The Grand Canyon -by Jeff Olson
During my lifetime, I have been fortunate to do more than my share of traveling around this great country of ours. In all of my journeys around America, I can think of but only two places I visited which defy photography, painting, or any other feeble human attempt at description. One is Niagara Falls and the other is the Grand Canyon. I would like to dedicate my column this week to the Grand Canyon.
Like much of the American Southwest in the mid-nineteenth century, this canyon was still unknown territory. Reports from Native Americans and hunters told of an enormous canyon carved by the Colorado River, but few others actually knew of its location. News of the canyon’s existence stirred the curiosity of John Wesley Powell (1834-1902), an American explorer, geologist, and ethnologist. In 1869 Powell set out to find the canyon and explore it.
Powell’s 10-man party included hunters, trappers, and fellow Civil War veterans. They left Green River Station, Wyoming, on May 24, 1869, in four small boats. Along the way, one of the boats sank in a rapid, taking with it scientific instruments and about one-fourth of the party’s provisions. Some they were able to recover. The explorers entered the canyon on August 5 at its northernmost point and as they floated into the Colorado River, three-thousand-foot walls surrounded them on both sides. Early on, the party got a taste of what they were in store for when violent torrents of water tossed one of the boats against a boulder and destroyed it. In another incident, Powell (who had lost an arm in the Civil War) climbed a cliff to get a better view of the water’s current. At eighty feet up, he lost his foothold and while he was clinging to a rock his climbing partner took off his pants and lowered them to Powell who made a life-or-death lunge for the waving cloth. Fortunately, he caught it and scrambled to safety.
Besides giving the Grand Canyon its name, Powell also named many other features during the voyage, including Marble Canyon and Silver Creek (which he later renamed Bright Angel Creek). As they traveled westward, they passed by spires and carved arches and experienced whirlpools, jagged falls, monstrous rapids, a shortage of food and supplies and loss of life.
One hundred fifty years ago this week, August 29, 1869, 95-days and nearly a thousand miles after beginning their journey, the two remaining boats and six men entered the confluence of the Virgin and Colorado rivers, a site covered by present-day Lake Mead in Nevada. Here, Powell called a halt to the expedition. Powell had accomplished one of the most amazing and celebrated journeys in American exploration history. He returned several years later, backed by an appropriation from the U.S. Congress and an 11-man crew that included several trained scientists. This voyage, from May 22, 1871 to September 7, 1872, produced the first reliable maps of the Colorado River.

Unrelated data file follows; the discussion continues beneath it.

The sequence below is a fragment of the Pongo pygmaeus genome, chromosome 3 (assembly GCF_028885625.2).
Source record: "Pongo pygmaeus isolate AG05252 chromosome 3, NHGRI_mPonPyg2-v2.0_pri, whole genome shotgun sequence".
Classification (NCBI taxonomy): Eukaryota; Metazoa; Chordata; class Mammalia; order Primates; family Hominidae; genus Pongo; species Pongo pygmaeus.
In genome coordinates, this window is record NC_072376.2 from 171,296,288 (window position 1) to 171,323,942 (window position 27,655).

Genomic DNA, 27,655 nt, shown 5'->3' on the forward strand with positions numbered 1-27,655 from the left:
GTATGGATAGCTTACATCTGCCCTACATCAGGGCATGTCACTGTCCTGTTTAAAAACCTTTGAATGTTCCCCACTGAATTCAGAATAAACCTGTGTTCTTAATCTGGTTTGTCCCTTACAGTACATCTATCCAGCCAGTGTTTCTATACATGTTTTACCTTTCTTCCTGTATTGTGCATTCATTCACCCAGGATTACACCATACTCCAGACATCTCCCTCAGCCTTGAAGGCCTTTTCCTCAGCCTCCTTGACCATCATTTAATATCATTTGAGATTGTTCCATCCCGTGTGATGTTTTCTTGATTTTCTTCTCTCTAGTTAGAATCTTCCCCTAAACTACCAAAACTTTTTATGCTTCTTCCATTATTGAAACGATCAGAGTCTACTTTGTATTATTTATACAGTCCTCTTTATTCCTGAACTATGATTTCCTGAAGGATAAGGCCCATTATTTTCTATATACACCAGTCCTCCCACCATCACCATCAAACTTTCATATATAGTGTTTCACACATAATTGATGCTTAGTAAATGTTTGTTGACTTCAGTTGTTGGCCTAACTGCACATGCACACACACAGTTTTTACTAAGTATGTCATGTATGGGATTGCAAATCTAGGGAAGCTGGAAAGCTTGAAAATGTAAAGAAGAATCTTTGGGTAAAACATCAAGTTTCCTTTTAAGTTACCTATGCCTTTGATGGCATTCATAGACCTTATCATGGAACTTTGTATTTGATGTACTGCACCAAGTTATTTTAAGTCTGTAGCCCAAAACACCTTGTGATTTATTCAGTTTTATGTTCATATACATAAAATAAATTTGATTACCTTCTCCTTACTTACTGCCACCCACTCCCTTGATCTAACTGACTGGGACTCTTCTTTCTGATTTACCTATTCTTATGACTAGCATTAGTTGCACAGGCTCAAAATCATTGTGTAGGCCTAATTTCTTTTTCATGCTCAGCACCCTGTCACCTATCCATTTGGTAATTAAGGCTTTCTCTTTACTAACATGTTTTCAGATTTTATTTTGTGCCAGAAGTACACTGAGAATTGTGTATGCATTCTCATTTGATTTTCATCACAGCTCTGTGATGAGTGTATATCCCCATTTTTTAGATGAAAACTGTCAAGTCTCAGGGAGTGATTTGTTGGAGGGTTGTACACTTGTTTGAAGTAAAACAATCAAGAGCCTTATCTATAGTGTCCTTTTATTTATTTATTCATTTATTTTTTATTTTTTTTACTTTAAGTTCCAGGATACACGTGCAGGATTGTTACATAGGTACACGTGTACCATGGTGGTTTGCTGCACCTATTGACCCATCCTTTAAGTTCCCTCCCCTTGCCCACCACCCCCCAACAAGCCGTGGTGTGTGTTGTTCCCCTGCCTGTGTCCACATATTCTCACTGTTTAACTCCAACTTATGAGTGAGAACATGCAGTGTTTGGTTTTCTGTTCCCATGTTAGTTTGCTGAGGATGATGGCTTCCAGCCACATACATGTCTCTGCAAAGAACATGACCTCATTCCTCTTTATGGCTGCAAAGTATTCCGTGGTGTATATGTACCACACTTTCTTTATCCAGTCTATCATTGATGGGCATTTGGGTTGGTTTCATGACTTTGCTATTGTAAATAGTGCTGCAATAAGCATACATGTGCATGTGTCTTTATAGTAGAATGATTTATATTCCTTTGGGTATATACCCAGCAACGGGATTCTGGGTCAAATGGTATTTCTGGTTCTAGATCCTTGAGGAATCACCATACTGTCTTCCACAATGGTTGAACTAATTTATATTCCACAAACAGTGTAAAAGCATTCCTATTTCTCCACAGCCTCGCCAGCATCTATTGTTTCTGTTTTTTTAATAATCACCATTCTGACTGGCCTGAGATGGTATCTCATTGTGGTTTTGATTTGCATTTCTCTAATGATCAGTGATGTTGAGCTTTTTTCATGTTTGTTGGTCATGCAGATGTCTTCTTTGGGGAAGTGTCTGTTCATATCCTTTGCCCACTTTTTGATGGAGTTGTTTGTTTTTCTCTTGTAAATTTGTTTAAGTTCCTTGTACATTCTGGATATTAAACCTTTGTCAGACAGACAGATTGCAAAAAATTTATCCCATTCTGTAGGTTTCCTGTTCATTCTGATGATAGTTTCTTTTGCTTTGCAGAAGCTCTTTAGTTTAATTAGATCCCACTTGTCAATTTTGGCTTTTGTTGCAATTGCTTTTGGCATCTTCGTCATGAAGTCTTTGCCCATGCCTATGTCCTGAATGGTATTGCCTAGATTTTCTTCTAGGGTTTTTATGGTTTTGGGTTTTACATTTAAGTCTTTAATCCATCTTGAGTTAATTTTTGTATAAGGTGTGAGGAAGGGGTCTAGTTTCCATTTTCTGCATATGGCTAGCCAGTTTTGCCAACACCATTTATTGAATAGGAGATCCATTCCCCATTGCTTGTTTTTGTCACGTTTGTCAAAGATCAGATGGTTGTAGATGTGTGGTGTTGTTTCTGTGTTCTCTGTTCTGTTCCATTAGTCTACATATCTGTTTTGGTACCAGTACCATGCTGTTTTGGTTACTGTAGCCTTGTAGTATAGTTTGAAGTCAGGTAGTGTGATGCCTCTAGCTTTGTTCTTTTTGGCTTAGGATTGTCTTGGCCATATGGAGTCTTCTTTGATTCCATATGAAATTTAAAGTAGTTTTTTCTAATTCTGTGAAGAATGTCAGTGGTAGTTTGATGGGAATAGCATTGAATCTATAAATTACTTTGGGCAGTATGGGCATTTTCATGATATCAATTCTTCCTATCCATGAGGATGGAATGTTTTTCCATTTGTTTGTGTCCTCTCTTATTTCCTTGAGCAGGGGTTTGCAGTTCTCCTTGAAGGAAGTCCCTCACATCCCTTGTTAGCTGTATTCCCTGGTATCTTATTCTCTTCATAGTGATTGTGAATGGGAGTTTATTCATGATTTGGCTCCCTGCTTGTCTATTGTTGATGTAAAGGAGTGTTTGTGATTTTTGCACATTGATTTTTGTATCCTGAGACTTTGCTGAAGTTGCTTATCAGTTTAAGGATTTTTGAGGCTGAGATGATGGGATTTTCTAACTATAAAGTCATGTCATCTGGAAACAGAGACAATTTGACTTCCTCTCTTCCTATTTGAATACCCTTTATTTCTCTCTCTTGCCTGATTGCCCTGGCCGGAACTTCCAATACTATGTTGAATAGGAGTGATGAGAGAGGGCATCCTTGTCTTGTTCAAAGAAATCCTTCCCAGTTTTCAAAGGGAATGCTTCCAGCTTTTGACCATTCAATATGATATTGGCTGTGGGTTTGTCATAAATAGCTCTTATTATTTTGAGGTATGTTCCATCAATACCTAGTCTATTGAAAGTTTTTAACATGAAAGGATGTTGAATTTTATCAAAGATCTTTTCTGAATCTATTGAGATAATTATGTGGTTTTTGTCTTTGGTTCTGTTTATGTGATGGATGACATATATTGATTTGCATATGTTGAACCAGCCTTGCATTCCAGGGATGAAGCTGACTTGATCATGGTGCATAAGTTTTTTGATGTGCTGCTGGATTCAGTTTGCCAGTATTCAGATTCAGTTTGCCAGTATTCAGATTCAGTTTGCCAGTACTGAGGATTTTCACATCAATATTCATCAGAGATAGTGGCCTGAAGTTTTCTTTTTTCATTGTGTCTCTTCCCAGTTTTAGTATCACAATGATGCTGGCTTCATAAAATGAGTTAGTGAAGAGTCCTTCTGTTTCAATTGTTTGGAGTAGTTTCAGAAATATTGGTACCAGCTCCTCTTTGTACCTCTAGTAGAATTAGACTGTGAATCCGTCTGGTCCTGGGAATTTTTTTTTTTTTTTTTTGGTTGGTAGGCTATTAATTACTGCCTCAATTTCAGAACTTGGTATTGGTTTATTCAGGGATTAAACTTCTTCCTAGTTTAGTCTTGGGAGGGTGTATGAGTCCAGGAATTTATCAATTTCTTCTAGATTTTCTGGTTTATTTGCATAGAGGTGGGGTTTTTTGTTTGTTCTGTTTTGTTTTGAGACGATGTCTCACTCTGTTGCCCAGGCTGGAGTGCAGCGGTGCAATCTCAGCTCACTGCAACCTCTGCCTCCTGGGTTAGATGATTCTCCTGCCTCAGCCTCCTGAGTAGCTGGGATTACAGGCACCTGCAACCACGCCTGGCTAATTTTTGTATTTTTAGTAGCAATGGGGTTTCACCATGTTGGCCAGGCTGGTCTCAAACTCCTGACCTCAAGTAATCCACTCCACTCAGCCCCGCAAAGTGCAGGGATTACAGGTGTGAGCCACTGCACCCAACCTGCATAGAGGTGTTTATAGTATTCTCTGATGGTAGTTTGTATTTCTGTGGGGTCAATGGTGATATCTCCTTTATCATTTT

Following Powell’s expeditions, pioneers began settling around the rim of the Grand Canyon in the 1880s. They were mostly prospectors looking to mine copper. However, it didn’t take long before these and other settlers realized that tourism would be more profitable than mining.
In 1893 President Benjamin Harris gave protection the Grand Canyon as a forest reserve. In 1901 builders completed a spur of the Santa Fe Railroad that would take tourists from Williams, Arizona to Grand Canyon Village. This greatly boosted tourism. In 1903 President Theodore Roosevelt traveled to the Grand Canyon and was so inspired: “The Grand Canyon fills me with awe. It is beyond comparison—beyond description; absolutely unparalleled through-out the wide world… Let this great wonder of nature remain as it now is. Do nothing to mar its grandeur, sublimity and loveliness. You cannot improve on it. But what you can do is to keep it for your children, your children’s children, and all who come after you, as the one great sight which every American should see.” To keep the area pristine for future generations, Roosevelt created the Grand Canyon Game Preserve in 1906 and Grand Canyon National Monument in 1908.
In 1919 Grand Canyon National Park was established as the nation’s seventeenth national park, making this year the park’s centennial. Over the past century, the annual number of visitors has risen from forty-four thousand when the park opened to an estimated five million for 2019.
I think it best to close with John Wesley Powell’s words: “The wonders of the Grand Canyon cannot be adequately represented in symbols of speech, nor by speech itself. The resources of the graphic art are taxed beyond their powers in attempting to portray its features. Language and illustration combined must fail.”